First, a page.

Loomis sniffed and snorted and tasted the powdery stuff. “Not bad. Try some, boys.”

The other two ogres snickered and dropped their stunted prisoners. “You stay putses!” Nigel ordered the goblins. “We be eatings, but we also be watchings!” They gathered about Loomis and picked at the tin.

“Let us be tasting this new pleasure.”

“My tea,” Bugbear whined as he pulled himself from the dirt.
Tudmire crawled to his cousin’s side. “Are you all right?”

“My banderberry root tea,” Bugbear sighed. “They’re eating it.”

Tudmire brushed the pine needles and dust from his clothes. “At least we aren’t dangling upside-down anymore,” he said, slicking back his few strands of hair.
Bugbear gripped his cousin about the shoulders. “I need it, Tudmire. I need my medicine. I don’t think I can endure another dream.”

Fear seized Bugbear. Oh, how he dreaded seeing those wretched, alien creatures again. The dreams… the nightmares… only the tea had staved them off. It was Duergar, the village gardener, who had told Bugbear of the healing properties of the banderberry root. But now Duergar’s gift was being devoured by the ogres. And Bugbear’s mind was being devoured by unfettered rage.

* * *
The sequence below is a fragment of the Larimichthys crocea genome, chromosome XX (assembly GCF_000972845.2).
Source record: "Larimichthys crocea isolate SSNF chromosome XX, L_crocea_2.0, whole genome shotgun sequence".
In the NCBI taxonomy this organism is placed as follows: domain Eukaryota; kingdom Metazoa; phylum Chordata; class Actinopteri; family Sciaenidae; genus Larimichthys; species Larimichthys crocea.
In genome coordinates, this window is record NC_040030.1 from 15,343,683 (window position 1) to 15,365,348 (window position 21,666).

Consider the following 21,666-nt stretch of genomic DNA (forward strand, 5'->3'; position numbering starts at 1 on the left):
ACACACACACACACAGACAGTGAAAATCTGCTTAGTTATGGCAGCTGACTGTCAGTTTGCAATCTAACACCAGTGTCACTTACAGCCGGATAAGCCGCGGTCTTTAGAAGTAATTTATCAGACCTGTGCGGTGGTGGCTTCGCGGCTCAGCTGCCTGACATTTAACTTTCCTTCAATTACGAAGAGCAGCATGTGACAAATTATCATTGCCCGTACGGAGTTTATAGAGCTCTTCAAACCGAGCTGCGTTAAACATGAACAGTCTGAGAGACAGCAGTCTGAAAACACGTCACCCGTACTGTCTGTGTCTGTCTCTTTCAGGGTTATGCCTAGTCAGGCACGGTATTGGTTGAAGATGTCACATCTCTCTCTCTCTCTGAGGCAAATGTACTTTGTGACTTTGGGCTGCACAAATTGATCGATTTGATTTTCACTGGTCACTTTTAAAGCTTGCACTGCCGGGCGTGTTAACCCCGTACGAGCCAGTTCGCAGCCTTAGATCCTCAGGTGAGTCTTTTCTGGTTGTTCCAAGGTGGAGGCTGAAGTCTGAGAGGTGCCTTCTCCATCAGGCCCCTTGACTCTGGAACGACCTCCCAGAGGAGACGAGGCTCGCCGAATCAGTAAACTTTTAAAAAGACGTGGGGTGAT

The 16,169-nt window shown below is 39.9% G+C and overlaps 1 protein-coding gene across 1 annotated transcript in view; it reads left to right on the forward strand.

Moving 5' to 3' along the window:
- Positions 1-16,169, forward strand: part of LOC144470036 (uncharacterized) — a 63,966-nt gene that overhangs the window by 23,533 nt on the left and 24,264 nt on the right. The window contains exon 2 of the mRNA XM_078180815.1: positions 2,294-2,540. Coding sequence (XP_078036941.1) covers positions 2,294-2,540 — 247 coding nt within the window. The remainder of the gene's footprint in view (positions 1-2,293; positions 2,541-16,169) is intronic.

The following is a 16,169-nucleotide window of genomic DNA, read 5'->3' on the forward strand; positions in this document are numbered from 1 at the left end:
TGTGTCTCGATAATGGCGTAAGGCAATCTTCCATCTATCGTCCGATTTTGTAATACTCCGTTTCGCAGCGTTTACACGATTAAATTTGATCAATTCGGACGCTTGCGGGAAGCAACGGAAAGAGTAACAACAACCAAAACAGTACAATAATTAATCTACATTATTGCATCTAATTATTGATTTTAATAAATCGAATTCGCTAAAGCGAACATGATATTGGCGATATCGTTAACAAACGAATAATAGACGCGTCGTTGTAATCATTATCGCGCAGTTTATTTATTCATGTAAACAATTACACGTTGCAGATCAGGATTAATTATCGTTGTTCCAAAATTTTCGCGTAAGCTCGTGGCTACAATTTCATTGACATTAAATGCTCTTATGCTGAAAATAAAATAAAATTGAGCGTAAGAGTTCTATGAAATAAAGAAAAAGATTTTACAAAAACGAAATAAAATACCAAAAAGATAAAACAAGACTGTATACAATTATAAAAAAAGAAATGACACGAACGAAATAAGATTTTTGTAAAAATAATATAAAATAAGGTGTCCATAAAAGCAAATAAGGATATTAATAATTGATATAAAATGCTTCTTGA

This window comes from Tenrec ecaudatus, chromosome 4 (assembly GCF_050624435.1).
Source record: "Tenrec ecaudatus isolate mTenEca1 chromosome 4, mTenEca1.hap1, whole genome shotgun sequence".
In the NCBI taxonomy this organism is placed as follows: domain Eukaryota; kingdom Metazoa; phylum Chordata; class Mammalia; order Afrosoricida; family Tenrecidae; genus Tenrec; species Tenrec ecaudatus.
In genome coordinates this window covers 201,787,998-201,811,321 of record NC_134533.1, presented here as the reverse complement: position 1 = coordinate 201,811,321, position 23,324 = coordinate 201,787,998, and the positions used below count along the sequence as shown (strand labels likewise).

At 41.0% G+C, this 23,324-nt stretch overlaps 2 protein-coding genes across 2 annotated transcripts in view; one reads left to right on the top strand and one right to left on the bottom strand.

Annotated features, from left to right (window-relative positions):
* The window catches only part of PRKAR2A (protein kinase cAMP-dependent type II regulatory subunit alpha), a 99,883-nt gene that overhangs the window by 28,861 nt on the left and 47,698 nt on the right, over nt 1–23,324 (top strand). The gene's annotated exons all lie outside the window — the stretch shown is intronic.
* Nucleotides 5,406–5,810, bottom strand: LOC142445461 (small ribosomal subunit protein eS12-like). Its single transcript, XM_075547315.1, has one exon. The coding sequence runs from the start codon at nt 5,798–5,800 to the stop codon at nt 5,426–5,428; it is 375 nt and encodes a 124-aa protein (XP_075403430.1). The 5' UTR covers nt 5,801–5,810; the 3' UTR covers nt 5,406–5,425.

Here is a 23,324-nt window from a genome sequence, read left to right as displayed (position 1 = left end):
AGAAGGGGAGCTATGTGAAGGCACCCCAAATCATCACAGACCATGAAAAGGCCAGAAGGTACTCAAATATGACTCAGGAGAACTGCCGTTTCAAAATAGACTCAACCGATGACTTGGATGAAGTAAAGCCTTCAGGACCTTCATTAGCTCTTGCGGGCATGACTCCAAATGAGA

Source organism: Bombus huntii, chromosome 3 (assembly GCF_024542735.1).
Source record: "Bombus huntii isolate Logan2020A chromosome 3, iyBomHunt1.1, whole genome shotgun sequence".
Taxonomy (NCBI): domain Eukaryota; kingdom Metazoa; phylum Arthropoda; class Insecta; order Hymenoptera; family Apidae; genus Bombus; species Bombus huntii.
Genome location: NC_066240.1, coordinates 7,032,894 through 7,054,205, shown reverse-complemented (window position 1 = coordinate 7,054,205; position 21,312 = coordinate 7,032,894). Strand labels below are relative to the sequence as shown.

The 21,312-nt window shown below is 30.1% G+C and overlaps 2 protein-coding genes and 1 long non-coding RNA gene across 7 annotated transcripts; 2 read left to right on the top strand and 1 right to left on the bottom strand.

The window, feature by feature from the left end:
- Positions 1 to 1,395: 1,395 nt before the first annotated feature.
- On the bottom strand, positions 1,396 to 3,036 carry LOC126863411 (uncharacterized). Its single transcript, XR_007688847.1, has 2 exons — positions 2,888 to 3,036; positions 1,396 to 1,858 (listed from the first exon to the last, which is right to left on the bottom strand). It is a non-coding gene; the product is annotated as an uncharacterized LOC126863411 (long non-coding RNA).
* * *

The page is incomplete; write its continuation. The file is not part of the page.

“I shall crush the heathens with my bare hands!” Bugbear exclaimed. He lurched forward, veins bulging like willow roots, teeth grinding like millstones. “Lowly, insignificant buffoons!”

“Shush,” Tudmire cautioned as he caught his irate cousin by the coattails. “They’ll hear you.”

“Faugh! Even if they can hear me, they lack the intellect to understand my brilliant oration!”

“Listen, Bugbear,” Tudmire continued in soft, soothing tones. “My dear, dear Bugbear. You aren’t thinking straight. Your mind’s all askew, like a spinning coin that can’t decide which side to land on. Please,” Tudmire said, tugging at Bugbear’s sleeve, “come sit and wait. Maybe when they’re done with your tea, Loomis and his brothers will show a bit of pity and let us go.”

“No,” Bugbear hissed. He stared at the brutes as they feasted on his tea. And from the midst of his disordered mind, a small strand of sanity wormed its way to the surface. “I have a plan.” Bugbear shook Tudmire’s hand from his coat and stepped forward to confront the ogres.

“O’ great merciful Lady Luck!” Tudmire gasped. “The little maniac has a plan!”